Upcoming Events: The DEP team will host a reception in Midland on August 9th along with small reception in Houston on August 12th. Next Sunday, we’ll recap a recent Marcellus trip where our team toured a low-emission electric fleet powered by gas genset technology.
Permian Basin BBQ Cook-Off: We are two months away from the Permian Basin BBQ Cook-Off. For those not familiar with this event, the BBQ Cook-Off is intended to bring folks from all facets of the industry together. Industry leadership from E&P, OFS, Capital Equipment, Midstream as well as professional service firms and institutional investors will be in attendance. Approximately 60 companies are expected to cook while the judging will be overseen by the Kansas City BBQ Society. To elevate the competition this year, each cooking team is competing for a charity of their choice with DEP donating money to the Overall winning team’s charity.
The event should be fun, but there’s a catch. We have a headcount limit. Therefore, we are allocating initial invitations to DEP subscribers, event sponsors and select DEP guests. This group should be receiving the BBQ registration link this week. Many will receive it individually. Cooking teams/sponsors, however, will have the link sent to a designated person who can then register your guests/team. Our policy, we know, may offend non-client readers who don’t receive the registration link. We apologize in advance if any feathers are ruffled, but we have a business to manage, and we need to support those firms who support DEP. If you would like to attend this or any other DEP event, please reach out to the team and we can discuss our subscription model and/or sponsorship opportunities. Meanwhile, for those sponsors and clients supporting the event, we thank you as you have allowed the DEP team to pursue its dream while at the same time, you make our events possible.
New Pump Technology. The push for emission friendly equipment grows. So too does the pursuit of differentiated new technology. For nerdy folks such as DEP, we like to see cutting edge technology and/or new equipment designs as they prepare to come to market. This week we were afforded such an opportunity as we visited the team at ShalePumps to learn more about their quest to play a role in the growing bifurcation of the U.S. frac market. Specifically, we had the opportunity to see the company’s new patent pending Q5K 5000hp frac pump as well as to see designs for the company’s integrated frac trailer and the pending Q7K 7000hp frac pump. Now, as usual, we won’t speculate on the quality of the pump and how it stacks up versus the competition as we aren’t qualified to do so. We will, however, address the following. First, the Q5K has undergone field trials. Management was not able to disclose which frac company tested the pump, but we understand the pump saw action for multiple E&P’s (who they also could not disclose). Feedback was purportedly very good and we look forward to eventually hearing from the end users whoever they may be. Second, we have seen many frac pumps in our career. The Q5K was definitely the largest. Further, the company contends the Q5K pump can deliver the full 5,000hp. With respect to the ShalePumps frac trailer design, it is expected to weigh less than 100,000 pounds which the company contends means no permits will be required to move the trailer. Also, it is an emission-friendly concept (not electric) whereby the pump is powered via a direct-drive turbine and can run using line gas, CNG or LNG. A benefit of this design is a smaller footprint as ~6-8 trailers would, in theory, be on site. Once the Q7K rolls out, likely in 2022, the footprint could become even smaller. One of the advertised benefits of both ShalePump designs is higher rod load. According to the company, maximum rod load of the Q5K is just over 340,000 pounds. This implies a durable product. A quick review of other power end designs suggest maximum rod loads generally in the mid-200,000 pound range. The reason to pay attention to the ShalePump design is the same reason we write about or have profiled at DEP events other leading edge technology designs such as digiFrac, Dragon’s DP4000Q Continuous Duty Pump; Kerr’s EF5; Gardner Denver’s Thunder 5,000HP pump, OMT Flow Products and/or SPM’s EXL Frac Pump, among others. Our objective is to highlight new designs as new innovations will be the driver of further industry efficiency gains. It’s also fun to see new stuff.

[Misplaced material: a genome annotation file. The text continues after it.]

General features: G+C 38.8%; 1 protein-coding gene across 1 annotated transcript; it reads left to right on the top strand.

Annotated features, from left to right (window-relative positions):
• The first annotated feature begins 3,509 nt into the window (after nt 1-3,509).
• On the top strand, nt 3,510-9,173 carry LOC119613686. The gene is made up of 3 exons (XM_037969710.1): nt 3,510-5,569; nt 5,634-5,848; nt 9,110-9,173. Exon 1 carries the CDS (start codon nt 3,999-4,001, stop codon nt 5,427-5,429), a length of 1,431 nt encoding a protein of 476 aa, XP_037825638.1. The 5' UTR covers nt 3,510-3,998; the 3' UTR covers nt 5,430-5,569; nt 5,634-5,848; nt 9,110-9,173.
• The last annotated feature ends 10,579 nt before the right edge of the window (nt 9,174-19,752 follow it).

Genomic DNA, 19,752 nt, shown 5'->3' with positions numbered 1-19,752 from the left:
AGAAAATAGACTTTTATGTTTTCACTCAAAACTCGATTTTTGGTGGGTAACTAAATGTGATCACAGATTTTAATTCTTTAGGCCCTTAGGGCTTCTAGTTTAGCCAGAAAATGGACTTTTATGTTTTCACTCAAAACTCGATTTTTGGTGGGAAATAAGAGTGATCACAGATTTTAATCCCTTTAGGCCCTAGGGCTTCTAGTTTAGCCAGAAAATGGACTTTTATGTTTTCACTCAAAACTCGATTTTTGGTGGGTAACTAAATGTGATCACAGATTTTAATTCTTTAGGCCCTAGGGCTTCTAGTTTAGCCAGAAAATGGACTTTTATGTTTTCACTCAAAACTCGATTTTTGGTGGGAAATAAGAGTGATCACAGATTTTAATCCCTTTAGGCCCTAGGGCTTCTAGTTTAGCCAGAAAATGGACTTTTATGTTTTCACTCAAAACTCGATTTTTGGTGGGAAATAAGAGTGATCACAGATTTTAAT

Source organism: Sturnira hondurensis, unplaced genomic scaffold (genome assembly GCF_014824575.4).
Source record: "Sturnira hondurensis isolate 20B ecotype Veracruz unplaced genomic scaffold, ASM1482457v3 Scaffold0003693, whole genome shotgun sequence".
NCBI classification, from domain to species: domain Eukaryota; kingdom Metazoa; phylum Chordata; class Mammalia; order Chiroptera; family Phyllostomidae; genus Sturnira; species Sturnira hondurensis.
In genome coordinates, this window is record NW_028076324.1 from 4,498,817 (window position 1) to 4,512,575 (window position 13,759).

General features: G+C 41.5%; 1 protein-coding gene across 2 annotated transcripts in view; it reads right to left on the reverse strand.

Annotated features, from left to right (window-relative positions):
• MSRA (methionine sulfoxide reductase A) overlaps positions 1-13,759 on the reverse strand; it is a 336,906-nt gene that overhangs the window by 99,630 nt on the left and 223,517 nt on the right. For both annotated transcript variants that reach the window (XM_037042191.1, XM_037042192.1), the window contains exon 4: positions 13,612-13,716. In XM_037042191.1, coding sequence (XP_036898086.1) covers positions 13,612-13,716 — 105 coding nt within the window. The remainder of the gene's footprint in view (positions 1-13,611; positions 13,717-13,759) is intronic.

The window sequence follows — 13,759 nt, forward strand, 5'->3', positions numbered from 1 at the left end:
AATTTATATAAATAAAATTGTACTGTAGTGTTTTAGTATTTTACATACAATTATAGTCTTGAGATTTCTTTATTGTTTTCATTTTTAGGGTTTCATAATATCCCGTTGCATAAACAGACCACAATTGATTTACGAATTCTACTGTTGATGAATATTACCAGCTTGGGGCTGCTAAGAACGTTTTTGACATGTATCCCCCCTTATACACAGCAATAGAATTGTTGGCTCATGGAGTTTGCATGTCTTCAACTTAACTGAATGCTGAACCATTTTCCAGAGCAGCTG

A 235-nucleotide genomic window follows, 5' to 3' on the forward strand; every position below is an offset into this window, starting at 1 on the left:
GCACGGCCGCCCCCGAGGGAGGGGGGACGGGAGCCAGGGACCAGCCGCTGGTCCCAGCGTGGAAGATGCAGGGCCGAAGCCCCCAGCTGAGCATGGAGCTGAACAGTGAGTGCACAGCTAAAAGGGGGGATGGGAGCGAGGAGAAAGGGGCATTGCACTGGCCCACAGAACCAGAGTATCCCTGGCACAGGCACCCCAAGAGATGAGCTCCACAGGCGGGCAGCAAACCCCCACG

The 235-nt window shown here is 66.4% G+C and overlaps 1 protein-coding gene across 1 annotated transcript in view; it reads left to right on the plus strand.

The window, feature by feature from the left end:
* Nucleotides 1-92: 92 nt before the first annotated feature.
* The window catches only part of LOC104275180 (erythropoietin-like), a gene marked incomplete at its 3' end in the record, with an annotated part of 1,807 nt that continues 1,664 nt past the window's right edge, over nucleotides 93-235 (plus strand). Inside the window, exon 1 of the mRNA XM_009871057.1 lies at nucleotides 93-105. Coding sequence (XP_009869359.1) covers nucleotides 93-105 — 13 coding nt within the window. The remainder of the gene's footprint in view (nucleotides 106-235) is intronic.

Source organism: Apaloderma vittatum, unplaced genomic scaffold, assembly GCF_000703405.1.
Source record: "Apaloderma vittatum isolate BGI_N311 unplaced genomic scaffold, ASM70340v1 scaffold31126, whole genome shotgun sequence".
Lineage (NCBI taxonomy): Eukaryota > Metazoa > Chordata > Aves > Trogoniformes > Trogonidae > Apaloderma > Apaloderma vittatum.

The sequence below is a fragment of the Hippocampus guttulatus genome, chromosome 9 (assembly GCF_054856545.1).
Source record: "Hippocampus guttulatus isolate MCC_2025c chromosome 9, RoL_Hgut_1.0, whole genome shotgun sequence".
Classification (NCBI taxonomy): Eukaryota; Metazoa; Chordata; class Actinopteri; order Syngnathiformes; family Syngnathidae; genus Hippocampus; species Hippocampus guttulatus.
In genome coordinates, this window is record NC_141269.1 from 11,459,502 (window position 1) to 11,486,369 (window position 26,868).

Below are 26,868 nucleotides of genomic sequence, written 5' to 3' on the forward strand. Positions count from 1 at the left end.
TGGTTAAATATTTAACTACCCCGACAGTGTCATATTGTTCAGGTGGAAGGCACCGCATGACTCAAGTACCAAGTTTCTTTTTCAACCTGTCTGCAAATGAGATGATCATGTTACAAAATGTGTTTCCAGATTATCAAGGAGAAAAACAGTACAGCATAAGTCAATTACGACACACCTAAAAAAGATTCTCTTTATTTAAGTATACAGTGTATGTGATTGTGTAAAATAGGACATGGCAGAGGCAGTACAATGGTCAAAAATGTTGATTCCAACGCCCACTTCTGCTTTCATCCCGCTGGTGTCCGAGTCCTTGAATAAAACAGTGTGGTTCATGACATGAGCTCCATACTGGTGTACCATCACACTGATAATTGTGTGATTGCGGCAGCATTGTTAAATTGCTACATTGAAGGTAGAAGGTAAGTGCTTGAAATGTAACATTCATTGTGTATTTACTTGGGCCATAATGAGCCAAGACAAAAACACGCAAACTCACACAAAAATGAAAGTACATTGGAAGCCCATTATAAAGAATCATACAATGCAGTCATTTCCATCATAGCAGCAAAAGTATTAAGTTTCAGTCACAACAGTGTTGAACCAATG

Rig Count Outlook. Positive comments from land drilling leadership as HP, PTEN, PDS and NBR collectively guide to higher rig counts. These four players expect their rig counts to rise in the range of 12 to 19 rigs between now and the end of Q3. That’s a 4-6% improvement from their current counts. Using Friday’s BKR U.S. land rig count of 473 rigs, a ~5% increase, if achieved by all other U.S. drillers, would imply we exit Q3 near 500 rigs. Most noteworthy, however, is HP’s call for the U.S. rig count to rise another ~50-75 rigs between now and year-end. If correct, this puts us in the 525-550 vicinity. Further, the company sees further rig demand surfacing in 2022. To that point, most E&P companies passed on providing any formal 2022 outlook, but we do point out HES suggested it could take its rig count higher. The company recently reactivated its second Bakken rig and it plans to increase the Bakken rig count to three rigs in 2H’21 (+50%). Next year if commodity prices hold, it may ramp to four rigs, but won’t go above that (a 33% increase). One data point clearly doesn’t make a trend, but if HES is representative of the U.S. E&P universe (which it isn’t) and if HP’s outlook for YE rig count is correct, then simple arithmetic puts the U.S. land rig count in excess of 600 rigs during 2022. As a reminder, we have a $1 bet with two smart E&P’s that the BKR land rig count will hit 625 by March 31, 2022. Unfortunately, messaging from many of the public E&P’s this past week is on continued capital discipline with a focus on FCF for debt reduction and shareholder returns. The tone, which could change, is not yet supportive of our optimism, so there’s a better chance than not we will be on the hook for $2.